Today the self-made millionaire drives a BMW to the delight and pride of members of the community. They call out to him when they spot the car with its unmistakeable personalised number plate (RR 54UCE); not bad for a boy whose father worked as a rat-catcher for Lambeth Council and who arrived in London at the age of 11, barely able to read and write.

"Brixton was the first time I had seen a market," he says, waving to his favourite stallholders and moving as if to a slow groove. 'I had never been to the one in Kingston when I was growing up in Jamaica, so that first experience of Railton Road [a thoroughfare between Brixton and Herne Hill] was pretty exciting. I tried to replicate the dishes that my grandmother had taught me when cooking for my father, as he worked night shifts, but now there are more ingredients to choose from. I was used to a small repertoire of fresh things, but now I’ve learned to use dried foods, too."

As a homesick teen obsessed with the music of Bob Marley and reggae music, Levi took time to find his feet in London. Wrong turns along the way led to two brief stints in jail, but his love of music and food never deserted him. Embracing aspects of Rastafarian culture, he eventually became friends with Bob Marley himself, playing football with him in Battersea Park whenever his hero came to London. He also ended up singing Happy Birthday to Nelson Mandela in a Brixton youth centre.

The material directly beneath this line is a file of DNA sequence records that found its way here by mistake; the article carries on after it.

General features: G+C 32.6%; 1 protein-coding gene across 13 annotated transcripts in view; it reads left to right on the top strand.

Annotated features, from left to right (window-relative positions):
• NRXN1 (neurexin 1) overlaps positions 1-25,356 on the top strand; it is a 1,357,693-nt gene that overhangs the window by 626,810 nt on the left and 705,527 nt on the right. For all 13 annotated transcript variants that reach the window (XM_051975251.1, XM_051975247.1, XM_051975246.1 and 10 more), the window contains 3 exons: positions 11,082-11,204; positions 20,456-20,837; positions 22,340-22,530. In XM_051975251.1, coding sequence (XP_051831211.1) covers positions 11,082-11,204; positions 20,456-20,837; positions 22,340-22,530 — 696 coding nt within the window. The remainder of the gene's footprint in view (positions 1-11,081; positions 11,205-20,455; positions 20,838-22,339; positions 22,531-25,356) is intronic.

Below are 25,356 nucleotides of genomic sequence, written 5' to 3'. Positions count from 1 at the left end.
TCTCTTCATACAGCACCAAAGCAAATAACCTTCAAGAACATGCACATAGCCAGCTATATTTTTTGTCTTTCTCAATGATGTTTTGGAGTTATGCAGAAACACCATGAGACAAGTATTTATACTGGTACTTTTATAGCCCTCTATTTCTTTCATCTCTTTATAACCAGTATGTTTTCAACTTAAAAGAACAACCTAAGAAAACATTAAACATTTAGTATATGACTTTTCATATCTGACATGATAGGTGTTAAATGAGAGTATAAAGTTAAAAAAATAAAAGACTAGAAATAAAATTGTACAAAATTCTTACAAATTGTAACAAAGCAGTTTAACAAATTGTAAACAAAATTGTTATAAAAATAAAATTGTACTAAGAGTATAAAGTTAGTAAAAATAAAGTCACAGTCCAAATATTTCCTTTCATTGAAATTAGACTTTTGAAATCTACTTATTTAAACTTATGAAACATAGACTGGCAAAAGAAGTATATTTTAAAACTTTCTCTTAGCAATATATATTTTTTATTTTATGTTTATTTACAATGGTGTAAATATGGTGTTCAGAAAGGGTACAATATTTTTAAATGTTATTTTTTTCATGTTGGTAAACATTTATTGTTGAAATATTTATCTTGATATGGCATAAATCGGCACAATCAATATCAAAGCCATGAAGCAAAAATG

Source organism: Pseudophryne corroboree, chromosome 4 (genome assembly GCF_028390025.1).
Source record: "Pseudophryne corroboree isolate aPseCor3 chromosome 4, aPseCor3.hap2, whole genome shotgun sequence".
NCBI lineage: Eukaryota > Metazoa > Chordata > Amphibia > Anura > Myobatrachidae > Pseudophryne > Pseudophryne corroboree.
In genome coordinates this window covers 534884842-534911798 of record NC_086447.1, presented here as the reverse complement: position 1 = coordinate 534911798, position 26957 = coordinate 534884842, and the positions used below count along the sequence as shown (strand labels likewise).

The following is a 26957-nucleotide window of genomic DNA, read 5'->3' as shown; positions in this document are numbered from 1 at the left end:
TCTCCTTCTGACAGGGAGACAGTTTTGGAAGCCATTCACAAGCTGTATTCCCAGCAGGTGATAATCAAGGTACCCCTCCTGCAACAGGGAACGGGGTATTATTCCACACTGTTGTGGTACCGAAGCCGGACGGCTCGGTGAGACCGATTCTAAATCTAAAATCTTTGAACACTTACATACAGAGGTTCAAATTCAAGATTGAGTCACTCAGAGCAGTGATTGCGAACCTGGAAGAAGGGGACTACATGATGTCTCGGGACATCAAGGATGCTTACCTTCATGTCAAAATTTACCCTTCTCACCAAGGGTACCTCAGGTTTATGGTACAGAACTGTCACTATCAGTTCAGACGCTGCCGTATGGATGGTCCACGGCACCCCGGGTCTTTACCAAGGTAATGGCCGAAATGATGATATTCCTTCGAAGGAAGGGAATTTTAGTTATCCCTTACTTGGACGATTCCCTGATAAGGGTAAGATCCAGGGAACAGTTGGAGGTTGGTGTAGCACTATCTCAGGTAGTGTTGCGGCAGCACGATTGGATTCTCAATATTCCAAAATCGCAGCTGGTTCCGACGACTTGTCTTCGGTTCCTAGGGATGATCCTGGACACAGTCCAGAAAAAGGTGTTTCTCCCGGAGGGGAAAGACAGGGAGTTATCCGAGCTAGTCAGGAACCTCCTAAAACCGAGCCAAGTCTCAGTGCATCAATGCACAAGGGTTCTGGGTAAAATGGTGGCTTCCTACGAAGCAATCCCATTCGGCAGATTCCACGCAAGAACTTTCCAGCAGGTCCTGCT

His strong links to his culture got him back on track; today, he shares that commitment to his heritage at Papine Jerk Centre, a tiny hole-in-the wall 'caff' named after a busy gateway in Kingston, Jamaica, that he runs on a charmless housing estate in Clapham, where workers and kids from the local school come to eat his goat curry with rice and peas, jerk chicken, and ackee (the national fruit of Jamaica) and saltfish instead of junk food. It’s not glamorous or fashionable, and it’s not the kind of eatery that is designed to boost Levi’s ego or profile; it’s just good, authentic, no-frills home cooking, made the traditional way. "I come from the ghetto, so I wanted to feed my people first," he says.

Out the back, Levi fans the flames on a cut-down oil drum to cook jerk chicken (a barbecue with a lid to keep in the smoke works just as well), basting the meat with his trademark sauce that gets its heat from Scotch bonnet chillies: the lethal ridged chillies that are said to be the world’s hottest and that get their name from their resemblance to a Scottish Tam O’Shanter (the iconic floppy hat). "Cook them whole and you get just flavour, but cut them open and you feel the heat," warns Levi. 'And be careful, the younger and greener the peppers, the hotter they are."